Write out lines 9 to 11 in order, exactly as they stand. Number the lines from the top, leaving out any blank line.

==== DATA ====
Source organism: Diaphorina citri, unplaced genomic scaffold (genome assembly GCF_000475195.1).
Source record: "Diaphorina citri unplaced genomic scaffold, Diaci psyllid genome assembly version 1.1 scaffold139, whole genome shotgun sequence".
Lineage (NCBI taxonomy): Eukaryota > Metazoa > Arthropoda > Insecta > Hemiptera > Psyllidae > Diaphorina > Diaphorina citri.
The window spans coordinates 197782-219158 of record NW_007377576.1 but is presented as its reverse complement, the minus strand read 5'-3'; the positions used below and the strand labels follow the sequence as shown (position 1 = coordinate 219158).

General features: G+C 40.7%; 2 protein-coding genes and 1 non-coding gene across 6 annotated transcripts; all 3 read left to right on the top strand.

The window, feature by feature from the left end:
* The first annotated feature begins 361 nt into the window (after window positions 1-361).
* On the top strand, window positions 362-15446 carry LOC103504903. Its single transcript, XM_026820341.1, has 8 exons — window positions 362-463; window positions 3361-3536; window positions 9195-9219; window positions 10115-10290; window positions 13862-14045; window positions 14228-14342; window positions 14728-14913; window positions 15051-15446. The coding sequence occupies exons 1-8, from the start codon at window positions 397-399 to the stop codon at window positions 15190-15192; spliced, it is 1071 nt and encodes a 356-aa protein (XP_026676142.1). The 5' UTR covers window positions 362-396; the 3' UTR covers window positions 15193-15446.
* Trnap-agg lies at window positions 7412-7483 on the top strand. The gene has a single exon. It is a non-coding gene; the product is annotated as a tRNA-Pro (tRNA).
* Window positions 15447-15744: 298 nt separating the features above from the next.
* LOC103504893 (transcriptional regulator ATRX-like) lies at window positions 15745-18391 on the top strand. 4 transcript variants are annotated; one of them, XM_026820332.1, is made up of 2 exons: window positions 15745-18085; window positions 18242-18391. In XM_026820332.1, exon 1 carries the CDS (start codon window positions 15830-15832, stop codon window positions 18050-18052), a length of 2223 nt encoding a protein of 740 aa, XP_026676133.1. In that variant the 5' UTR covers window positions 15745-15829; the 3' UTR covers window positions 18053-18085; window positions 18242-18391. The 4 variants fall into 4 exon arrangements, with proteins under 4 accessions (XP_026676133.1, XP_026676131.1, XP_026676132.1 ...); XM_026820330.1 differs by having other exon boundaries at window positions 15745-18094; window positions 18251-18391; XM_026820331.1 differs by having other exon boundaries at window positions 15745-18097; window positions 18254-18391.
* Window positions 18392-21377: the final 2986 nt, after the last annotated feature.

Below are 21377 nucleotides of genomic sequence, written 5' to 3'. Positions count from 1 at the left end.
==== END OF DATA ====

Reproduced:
* Trnap-agg lies at window positions 7412-7483 on the top strand. The gene has a single exon. It is a non-coding gene; the product is annotated as a tRNA-Pro (tRNA).
* Window positions 15447-15744: 298 nt separating the features above from the next.
* LOC103504893 (transcriptional regulator ATRX-like) lies at window positions 15745-18391 on the top strand. 4 transcript variants are annotated; one of them, XM_026820332.1, is made up of 2 exons: window positions 15745-18085; window positions 18242-18391. In XM_026820332.1, exon 1 carries the CDS (start codon window positions 15830-15832, stop codon window positions 18050-18052), a length of 2223 nt encoding a protein of 740 aa, XP_026676133.1. In that variant the 5' UTR covers window positions 15745-15829; the 3' UTR covers window positions 18053-18085; window positions 18242-18391. The 4 variants fall into 4 exon arrangements, with proteins under 4 accessions (XP_026676133.1, XP_026676131.1, XP_026676132.1 ...); XM_026820330.1 differs by having other exon boundaries at window positions 15745-18094; window positions 18251-18391; XM_026820331.1 differs by having other exon boundaries at window positions 15745-18097; window positions 18254-18391.